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Samuel W. Morris University Professor

Catherine Dulac

Samuel W. Morris University Professor

Howard Hughes Medical Institute Investigator

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Catherine Dulac lab


Peering Into the Social Brain

Our group is using molecular, genetic and electrophysiological techniques to explore the molecular and neuronal basis of instinctive social behaviors in the mouse.

We are pursuing several projects at the molecular, cellular and systems levels in order to investigate the architecture and functional logic of neuronal circuits underlying social behaviors. The key questions we are addressing are: What are the sensory signals that trigger specific social behaviors? What are the brain areas involved in processing these signals and generating species- and sex-specific behaviors such as aggression, mating, parental behavior, defensive behavior? What is the molecular identity of the neurons involved, how are they connected to each other, and how are they modulated by the animal physiological state and its previous social experience? And finally, how do circuits underlying sex-specific behaviors differ in the male and female brains?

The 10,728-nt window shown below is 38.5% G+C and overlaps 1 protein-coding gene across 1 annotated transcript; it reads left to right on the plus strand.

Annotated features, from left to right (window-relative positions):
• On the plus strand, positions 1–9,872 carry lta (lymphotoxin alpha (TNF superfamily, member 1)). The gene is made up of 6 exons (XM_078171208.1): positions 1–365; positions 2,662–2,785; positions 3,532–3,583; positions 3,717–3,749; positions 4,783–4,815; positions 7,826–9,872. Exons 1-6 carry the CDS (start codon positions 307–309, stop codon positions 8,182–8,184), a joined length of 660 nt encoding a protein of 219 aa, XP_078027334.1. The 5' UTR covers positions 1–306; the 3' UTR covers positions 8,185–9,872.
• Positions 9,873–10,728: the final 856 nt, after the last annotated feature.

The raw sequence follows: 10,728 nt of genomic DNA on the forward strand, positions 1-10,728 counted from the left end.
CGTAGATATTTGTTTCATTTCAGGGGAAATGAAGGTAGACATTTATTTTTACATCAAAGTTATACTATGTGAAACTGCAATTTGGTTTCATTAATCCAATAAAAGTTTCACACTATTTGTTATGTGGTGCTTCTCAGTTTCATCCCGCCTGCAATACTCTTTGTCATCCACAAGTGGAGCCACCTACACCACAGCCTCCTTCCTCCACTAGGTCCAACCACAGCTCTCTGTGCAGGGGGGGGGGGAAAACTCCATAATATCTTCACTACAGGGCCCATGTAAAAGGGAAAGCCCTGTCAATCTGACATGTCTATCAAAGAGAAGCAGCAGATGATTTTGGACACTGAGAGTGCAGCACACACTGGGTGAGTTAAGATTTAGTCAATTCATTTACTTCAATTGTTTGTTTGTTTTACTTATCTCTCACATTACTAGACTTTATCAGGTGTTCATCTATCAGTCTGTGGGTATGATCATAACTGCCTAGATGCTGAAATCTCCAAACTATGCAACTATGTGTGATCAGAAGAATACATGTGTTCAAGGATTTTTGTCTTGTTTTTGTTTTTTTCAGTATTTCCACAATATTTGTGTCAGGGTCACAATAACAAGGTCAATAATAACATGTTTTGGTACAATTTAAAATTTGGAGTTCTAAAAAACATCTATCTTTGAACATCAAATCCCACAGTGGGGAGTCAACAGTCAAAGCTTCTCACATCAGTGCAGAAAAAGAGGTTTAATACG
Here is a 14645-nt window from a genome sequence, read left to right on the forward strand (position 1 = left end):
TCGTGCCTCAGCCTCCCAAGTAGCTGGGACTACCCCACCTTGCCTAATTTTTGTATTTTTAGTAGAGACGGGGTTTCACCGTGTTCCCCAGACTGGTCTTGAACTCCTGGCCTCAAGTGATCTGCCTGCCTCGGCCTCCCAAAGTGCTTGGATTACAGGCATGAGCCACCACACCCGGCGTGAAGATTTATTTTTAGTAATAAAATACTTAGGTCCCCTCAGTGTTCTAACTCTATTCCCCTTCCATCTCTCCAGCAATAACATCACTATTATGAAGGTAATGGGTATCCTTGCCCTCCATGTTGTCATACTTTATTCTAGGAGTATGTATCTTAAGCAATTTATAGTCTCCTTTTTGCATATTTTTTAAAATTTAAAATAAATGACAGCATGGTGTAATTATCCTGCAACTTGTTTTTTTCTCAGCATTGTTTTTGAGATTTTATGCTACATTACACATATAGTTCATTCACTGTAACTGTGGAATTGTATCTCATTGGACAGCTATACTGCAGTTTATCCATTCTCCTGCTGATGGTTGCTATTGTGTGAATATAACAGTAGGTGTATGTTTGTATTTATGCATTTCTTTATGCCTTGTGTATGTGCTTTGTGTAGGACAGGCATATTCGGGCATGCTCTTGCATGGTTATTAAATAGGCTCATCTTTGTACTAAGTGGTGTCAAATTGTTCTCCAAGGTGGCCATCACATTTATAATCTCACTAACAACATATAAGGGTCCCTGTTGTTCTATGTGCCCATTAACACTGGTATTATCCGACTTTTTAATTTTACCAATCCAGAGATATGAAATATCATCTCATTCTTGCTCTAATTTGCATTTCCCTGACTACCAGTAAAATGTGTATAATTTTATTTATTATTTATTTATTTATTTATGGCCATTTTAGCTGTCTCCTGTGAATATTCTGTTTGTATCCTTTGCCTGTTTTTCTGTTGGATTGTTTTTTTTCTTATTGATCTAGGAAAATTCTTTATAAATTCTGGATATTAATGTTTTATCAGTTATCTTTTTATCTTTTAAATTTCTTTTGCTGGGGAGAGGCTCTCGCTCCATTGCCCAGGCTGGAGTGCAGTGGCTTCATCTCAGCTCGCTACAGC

In earlier work, we uncovered the first fundamental principles underlying the function of the vomeronasal system, the key brain circuitry that orchestrates social responses in many mammals. In striking findings, our work demonstrated that functional neuronal circuits underlying male and female-specific behaviors co-exist in the brain of both sexes, a result that challenged a half century-old textbook dogma according to which sex-specific behavior circuits are exclusively represented in the brain of a given sex.

Recently, we uncovered a set of hypothalamic neurons that governs paternal behavior in mice and deconstructed the organization of neuronal circuits leading to the control of motor, motivational, endocrine and social components of parenting. Similarly, we uncovered neuronal populations and associated brain circuits that control other instinctive functions such as social drive and sickness behaviors. Parallel to these efforts, we are performing imaging of deep brain structures in awake behaving mice engaged social interaction and we use a variety of in situ and single cell transcriptional methods to establish a functional profiling of adult and developing brain areas involved in social behaviors.

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Selected Publications